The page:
Electricity is the major driving force for any economy. ‘Access to clean and affordable energy’, is one of the goals under 2030 Agenda for sustainable development. According to International Energy Agency and World Bank, one-quarter of India’s population lacks access to electricity. While access to electricity has been a challenge for decades, there is one other emerging problem which is ensuring cyber security in the energy sector. Economies have become more dependent on Information and communication Technology (ICT) and hence vulnerable to cyber-attacks. Cyber-attacks target the economic infrastructure to reduce the available state resources and undermine the confidence in their supporting structures. The most serious cyber security risks are those that threaten the functioning of Critical Information Infrastructures (CII). In India, the National Critical Information Infrastructure Protection Center (NCIIIPC), the nodal agency for protection of CII, has identified eight CII which are: Telecom, Banking and Financial Services and Insurance (BFSI), Government database, Power & Energy, Strategic & Public Enterprises (PSUs and Heavy Industries).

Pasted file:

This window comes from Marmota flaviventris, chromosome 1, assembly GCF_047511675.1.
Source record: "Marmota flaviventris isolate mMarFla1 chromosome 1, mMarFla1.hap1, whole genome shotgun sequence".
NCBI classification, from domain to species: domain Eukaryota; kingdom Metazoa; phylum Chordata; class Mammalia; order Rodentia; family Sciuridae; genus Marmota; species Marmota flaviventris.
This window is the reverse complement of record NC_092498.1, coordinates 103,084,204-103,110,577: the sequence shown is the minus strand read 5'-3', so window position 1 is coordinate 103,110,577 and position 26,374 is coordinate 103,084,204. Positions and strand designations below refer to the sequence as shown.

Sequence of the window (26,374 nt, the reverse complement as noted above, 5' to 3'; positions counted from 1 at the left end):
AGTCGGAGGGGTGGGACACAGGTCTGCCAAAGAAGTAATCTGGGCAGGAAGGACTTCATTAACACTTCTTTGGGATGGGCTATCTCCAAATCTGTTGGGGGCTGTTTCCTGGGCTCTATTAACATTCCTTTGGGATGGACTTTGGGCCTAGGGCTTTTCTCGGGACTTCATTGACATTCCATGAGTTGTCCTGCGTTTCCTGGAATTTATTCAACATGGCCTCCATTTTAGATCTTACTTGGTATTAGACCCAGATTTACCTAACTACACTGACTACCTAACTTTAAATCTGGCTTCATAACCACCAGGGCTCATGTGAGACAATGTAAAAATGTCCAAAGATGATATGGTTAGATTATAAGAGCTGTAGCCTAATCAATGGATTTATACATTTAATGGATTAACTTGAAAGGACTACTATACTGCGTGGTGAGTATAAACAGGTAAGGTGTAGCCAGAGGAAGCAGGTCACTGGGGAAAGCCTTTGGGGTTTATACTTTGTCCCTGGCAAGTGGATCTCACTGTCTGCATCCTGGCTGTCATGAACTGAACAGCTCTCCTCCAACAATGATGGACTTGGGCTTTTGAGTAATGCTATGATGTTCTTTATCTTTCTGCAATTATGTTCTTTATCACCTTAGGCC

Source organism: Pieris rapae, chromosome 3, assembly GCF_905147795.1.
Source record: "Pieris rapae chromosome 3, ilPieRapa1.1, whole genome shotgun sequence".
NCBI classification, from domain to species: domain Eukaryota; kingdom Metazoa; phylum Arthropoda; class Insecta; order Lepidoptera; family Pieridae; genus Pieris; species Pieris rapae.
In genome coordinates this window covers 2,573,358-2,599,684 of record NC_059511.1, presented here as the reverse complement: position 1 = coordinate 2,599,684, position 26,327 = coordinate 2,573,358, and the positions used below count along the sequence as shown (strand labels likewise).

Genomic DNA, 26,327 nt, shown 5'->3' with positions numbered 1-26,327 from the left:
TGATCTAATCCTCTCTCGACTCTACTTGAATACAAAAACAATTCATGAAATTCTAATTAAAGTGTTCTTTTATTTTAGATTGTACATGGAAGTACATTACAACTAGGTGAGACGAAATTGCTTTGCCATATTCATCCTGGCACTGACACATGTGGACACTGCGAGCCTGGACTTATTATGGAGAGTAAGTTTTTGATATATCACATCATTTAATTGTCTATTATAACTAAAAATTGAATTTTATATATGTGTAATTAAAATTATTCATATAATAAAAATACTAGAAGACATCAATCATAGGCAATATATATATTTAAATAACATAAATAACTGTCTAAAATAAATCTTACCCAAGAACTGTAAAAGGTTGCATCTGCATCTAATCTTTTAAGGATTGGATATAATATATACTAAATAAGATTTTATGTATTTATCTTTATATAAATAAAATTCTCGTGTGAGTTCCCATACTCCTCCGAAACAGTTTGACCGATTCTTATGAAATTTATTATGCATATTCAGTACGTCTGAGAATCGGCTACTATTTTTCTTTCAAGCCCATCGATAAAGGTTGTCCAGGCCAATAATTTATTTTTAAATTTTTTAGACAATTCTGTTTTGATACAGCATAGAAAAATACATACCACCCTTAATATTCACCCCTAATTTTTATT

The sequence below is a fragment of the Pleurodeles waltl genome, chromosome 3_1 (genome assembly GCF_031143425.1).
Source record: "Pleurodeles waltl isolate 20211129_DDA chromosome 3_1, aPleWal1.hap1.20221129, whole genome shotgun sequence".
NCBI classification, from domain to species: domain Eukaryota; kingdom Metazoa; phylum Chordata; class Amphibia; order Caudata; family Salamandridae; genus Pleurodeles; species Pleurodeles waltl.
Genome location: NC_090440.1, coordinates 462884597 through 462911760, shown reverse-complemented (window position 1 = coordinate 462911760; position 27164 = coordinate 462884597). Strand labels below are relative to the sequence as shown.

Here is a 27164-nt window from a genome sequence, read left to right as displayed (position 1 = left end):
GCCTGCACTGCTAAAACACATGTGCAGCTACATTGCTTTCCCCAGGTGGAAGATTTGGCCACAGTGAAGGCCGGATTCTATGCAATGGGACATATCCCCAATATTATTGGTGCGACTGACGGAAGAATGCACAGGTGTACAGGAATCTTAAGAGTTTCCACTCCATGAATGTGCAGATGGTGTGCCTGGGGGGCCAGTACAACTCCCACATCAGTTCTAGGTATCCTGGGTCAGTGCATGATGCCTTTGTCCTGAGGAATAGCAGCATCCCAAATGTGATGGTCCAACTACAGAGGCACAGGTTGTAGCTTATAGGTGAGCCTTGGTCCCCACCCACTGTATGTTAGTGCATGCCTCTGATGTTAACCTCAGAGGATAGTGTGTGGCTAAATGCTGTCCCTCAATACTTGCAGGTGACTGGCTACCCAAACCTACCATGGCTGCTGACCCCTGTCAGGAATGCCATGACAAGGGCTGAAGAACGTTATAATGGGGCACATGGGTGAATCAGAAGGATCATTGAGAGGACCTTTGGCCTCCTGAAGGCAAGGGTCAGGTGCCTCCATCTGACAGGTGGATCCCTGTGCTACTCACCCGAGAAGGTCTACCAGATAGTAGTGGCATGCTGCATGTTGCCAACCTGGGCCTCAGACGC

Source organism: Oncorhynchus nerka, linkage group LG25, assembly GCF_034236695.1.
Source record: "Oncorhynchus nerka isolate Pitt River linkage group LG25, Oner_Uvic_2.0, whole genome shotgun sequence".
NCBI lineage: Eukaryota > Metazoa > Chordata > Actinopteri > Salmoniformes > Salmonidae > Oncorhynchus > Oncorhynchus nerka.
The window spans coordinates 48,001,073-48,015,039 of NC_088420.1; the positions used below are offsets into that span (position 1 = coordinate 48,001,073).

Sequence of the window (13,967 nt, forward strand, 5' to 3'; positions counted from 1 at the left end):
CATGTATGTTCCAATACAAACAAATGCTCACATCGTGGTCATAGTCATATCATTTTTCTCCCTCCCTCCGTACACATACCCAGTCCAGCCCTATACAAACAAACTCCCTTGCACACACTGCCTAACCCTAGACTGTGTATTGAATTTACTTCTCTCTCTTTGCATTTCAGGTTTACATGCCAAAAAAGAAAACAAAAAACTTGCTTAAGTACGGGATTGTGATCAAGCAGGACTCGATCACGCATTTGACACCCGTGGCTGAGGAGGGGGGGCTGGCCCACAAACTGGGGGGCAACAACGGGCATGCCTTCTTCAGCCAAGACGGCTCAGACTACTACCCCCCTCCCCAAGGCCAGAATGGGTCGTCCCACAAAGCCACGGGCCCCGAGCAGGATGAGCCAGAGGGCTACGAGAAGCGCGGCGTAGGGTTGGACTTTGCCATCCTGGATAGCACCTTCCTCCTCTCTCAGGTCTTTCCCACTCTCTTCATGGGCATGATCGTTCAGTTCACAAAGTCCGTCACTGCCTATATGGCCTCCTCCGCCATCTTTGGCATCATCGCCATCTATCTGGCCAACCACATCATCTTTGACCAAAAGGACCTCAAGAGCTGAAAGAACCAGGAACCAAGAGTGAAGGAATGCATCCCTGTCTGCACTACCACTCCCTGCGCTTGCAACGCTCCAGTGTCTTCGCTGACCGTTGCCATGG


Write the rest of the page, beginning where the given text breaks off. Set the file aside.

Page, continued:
So the MeToo wave has finally crashed our shores in India and we are starting to see many famous celebrities getting hit by this wave surfed by some brave women. News channels are discussing these celebrities, people are writing about celebrities are who are exposed, some are shocked, some don’t want to believe anything. But the point of view of everyone whether they support or hate the movement, the MeToo movement from when it picked up steam in Hollywood to its recent strong arrival in India is somehow still largely viewed as a phenomenon that affects celebrities and some of the critics of the movement describe it an as a movement that only gives voice to the urban elites.
And there lays a big problem of this perspective,